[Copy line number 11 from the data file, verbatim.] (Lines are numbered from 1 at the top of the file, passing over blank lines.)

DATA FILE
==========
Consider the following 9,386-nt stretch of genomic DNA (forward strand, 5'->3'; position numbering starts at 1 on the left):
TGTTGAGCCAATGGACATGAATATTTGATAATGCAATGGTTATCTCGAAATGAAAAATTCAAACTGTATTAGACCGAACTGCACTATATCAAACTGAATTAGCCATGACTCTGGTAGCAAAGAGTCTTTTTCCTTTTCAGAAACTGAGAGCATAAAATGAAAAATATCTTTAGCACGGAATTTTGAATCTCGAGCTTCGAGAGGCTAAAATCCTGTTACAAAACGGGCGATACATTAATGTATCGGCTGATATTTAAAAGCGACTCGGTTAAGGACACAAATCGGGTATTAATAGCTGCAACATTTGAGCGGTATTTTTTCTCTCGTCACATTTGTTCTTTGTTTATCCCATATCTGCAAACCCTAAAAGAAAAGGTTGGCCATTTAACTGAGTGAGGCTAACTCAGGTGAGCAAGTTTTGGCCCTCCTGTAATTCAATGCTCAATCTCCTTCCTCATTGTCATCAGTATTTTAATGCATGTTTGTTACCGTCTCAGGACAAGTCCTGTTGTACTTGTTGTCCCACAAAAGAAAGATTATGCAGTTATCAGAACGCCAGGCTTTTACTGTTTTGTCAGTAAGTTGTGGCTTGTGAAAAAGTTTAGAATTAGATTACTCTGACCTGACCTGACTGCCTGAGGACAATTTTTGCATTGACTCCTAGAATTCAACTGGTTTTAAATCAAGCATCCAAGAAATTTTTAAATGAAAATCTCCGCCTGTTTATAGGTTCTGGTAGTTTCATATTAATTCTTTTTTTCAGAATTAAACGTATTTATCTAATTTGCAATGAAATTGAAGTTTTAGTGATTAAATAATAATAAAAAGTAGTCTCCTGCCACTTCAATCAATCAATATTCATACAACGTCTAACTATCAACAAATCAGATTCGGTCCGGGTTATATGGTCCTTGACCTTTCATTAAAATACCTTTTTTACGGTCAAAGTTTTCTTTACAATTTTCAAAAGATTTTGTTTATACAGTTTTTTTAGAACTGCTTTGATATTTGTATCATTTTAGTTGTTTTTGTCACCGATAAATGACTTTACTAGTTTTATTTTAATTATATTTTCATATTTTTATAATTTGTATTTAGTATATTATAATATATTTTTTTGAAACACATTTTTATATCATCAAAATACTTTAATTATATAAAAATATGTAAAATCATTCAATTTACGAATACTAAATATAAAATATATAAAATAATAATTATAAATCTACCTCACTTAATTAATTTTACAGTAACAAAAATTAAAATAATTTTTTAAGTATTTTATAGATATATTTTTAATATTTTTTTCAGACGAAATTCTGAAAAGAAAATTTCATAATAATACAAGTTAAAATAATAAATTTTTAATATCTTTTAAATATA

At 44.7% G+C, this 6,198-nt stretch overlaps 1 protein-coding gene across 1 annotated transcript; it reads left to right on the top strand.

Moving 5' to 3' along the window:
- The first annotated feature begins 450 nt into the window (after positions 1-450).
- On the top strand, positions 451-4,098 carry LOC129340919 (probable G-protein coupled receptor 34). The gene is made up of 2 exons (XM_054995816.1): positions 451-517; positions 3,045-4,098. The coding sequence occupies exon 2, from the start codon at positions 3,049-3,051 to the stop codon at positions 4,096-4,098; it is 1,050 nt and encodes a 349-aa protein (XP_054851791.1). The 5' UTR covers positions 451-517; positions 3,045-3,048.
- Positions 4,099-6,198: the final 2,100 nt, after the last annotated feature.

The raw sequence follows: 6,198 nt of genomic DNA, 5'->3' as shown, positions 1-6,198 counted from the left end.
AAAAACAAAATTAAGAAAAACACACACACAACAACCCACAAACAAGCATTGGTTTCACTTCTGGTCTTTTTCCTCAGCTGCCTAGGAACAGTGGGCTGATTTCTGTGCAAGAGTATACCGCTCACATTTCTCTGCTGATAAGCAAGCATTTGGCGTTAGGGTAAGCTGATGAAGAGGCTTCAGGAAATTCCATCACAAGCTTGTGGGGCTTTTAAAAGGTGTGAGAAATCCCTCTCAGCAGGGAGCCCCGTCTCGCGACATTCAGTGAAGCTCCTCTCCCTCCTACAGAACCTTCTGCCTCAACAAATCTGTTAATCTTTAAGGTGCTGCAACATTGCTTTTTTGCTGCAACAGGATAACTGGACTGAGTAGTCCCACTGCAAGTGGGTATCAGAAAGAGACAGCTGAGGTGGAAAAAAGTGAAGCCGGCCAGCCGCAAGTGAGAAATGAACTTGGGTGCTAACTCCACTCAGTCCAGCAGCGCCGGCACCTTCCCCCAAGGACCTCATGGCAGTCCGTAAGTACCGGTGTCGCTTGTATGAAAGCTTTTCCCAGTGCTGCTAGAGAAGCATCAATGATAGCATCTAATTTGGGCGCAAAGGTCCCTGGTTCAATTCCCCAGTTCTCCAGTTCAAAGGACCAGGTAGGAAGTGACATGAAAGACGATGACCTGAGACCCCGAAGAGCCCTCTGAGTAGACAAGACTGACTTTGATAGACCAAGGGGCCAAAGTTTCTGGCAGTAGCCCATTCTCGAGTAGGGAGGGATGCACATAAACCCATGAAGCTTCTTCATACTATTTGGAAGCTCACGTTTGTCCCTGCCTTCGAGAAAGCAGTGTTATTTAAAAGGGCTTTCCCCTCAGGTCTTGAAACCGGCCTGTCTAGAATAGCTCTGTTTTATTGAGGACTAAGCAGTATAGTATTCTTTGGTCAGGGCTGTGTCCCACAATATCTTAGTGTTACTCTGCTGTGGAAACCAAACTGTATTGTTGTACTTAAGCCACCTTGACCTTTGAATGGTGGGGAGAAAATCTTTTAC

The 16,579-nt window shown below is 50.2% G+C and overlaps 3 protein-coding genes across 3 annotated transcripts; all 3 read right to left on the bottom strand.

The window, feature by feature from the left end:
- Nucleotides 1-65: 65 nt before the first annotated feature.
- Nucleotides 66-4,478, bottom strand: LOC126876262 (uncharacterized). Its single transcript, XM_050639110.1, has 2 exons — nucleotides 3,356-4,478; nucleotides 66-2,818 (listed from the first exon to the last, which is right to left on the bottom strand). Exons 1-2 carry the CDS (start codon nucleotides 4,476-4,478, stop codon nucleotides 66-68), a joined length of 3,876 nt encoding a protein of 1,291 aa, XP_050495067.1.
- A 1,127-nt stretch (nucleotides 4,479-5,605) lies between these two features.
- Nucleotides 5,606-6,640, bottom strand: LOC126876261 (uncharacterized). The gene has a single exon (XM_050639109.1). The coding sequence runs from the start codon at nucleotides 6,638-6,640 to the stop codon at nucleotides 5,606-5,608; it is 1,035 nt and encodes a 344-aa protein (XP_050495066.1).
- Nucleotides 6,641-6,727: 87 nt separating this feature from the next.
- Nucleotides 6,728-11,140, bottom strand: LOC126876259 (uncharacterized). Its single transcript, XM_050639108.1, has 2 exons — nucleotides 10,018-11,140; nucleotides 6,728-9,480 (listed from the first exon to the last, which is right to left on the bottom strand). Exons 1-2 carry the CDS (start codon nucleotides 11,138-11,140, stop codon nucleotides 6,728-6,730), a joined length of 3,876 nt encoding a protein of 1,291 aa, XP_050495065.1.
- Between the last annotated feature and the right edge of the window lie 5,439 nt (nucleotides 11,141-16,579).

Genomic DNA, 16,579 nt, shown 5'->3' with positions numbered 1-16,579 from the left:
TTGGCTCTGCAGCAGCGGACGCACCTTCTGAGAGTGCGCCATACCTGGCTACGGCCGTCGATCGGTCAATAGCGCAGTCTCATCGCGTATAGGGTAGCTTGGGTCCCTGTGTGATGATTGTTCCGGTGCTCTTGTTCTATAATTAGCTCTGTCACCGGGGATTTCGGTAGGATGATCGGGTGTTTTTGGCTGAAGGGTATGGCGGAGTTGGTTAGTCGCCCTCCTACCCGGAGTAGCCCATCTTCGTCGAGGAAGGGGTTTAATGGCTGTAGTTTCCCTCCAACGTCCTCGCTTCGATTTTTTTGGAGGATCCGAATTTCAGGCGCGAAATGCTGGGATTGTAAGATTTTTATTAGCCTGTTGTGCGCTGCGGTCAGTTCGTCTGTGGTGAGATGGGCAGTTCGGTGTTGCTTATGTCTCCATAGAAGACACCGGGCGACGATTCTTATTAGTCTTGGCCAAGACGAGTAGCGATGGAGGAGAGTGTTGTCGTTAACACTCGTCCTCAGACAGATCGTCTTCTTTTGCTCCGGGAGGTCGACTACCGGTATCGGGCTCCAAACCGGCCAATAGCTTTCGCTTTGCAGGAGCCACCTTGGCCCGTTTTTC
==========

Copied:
The window, feature by feature from the left end: